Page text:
Fanny Parker (1875 – 1924)

Frances Mary 'Fanny' Parker, OBE, was born on 24th December 1875 in Waihao Downs, Waimate, New Zealand, one of five children to Harry Rainy Parker and his wife, Frances Emily Jane Kitchener. Her uncle was Field-Marshal Lord Kitchener, who paid for her education at Newnham College, Cambridge. Lord Kitchener was later said to have been 'disgusted' by her involvement in the suffrage movement.

Following a period of employment as a teacher, Fanny began campaigning for women's suffrage, becoming the organiser of the Women’s Social and Political Union (WSPU) in the West of Scotland in 1912. She took increasingly militant actions for which she was imprisoned several times.

In March 1912 she was sentenced to four months in Holloway Prison after joining the WSPU on a window-smashing raid. Whilst in prison she went on hunger strike and was subjected to force feeding.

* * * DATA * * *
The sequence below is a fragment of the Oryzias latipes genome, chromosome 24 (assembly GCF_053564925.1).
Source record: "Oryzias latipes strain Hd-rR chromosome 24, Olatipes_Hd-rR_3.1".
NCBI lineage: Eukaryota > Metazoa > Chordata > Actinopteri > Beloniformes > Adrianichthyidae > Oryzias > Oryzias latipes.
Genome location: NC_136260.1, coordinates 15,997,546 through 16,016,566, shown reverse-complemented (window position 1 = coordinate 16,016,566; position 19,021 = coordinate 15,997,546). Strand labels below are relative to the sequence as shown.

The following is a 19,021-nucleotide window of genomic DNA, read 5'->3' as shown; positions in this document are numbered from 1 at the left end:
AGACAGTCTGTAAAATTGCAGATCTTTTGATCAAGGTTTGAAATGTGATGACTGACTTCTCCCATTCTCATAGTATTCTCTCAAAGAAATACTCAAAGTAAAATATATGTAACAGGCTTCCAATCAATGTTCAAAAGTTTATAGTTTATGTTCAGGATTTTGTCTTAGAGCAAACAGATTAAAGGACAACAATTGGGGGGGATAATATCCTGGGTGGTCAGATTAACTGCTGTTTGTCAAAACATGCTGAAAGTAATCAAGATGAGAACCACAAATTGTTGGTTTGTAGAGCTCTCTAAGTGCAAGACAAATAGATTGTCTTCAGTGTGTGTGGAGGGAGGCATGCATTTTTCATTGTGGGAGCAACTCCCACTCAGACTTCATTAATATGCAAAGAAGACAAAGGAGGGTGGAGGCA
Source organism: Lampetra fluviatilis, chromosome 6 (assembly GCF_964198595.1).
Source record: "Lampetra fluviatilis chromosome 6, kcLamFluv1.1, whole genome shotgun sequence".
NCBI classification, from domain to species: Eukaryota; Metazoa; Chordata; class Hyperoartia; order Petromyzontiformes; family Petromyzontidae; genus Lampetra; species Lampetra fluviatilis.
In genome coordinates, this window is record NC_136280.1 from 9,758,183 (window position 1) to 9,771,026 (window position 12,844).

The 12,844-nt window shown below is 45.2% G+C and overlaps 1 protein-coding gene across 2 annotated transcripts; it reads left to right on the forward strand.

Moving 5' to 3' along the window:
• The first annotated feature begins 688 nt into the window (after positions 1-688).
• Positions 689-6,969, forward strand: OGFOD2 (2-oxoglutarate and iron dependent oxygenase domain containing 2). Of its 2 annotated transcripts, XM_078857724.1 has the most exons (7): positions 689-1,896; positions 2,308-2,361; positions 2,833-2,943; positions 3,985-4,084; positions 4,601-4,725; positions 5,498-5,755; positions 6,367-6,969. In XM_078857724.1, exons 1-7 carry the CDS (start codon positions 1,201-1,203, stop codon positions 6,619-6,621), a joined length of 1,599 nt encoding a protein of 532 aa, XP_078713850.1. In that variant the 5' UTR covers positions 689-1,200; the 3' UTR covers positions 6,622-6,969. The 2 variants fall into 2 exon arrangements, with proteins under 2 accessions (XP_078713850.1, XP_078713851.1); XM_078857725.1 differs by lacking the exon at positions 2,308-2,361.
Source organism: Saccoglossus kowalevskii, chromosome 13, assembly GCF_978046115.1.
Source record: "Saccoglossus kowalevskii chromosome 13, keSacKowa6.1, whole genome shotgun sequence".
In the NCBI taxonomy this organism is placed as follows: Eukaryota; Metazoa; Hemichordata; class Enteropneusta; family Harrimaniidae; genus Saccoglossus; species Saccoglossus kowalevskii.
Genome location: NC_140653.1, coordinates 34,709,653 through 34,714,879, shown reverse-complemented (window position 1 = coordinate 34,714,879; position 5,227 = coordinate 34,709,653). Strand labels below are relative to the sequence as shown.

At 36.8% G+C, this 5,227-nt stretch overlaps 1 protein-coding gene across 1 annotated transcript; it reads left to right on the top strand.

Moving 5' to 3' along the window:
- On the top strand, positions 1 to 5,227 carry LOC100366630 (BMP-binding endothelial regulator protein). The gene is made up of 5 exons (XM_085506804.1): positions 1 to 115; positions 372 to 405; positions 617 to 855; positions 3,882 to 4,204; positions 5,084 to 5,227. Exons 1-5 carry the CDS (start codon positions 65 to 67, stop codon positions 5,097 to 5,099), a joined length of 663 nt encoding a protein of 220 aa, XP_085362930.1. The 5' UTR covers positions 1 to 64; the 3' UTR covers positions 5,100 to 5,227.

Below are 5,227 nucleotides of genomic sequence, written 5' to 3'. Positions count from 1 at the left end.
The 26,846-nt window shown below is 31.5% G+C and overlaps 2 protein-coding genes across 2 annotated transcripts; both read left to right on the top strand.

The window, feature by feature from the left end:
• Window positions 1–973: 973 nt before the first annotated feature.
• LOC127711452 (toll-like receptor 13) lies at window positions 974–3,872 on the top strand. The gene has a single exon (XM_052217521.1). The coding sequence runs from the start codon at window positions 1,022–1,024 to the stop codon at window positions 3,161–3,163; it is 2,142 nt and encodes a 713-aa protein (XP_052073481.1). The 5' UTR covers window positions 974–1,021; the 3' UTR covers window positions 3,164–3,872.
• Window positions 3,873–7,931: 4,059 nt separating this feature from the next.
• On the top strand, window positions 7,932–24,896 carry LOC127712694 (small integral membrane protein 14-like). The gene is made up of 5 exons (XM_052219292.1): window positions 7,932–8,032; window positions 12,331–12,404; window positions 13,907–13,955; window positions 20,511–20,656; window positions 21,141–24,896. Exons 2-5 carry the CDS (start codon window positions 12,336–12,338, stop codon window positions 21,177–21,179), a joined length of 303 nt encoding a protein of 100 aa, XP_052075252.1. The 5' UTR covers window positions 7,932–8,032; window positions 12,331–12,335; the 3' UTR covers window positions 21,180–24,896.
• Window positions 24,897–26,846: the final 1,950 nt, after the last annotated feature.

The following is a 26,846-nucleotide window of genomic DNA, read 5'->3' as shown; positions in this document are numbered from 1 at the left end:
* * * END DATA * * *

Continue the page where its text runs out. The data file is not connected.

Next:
Later that year she was imprisoned again, once for breaking windows and again for breaking in to The Music Hall in Aberdeen to disrupt an appearance by David Lloyd George, the Chancellor of the Exchequer. On both occasions she was released early after hunger striking.

Fanny was arrested in 1914 when she attempted to set fire to Robert Burns' Cottage in Alloway with fellow suffragette Ethel Moorhead. When she went on hunger and thirst strike, the authorities subjected her to brutal force-feeding via her rectum. After release, she was seriously ill, but managed to evade the police. War broke out before she could be found and an amnesty was introduced for suffragettes and an end to militant campaigning.

After the war, Fanny lived in Arcachon, near Bordeaux, where she died on 19th January 1924.

Fanny's case can be examined in file 1 and file 2 held by National Records of Scotland.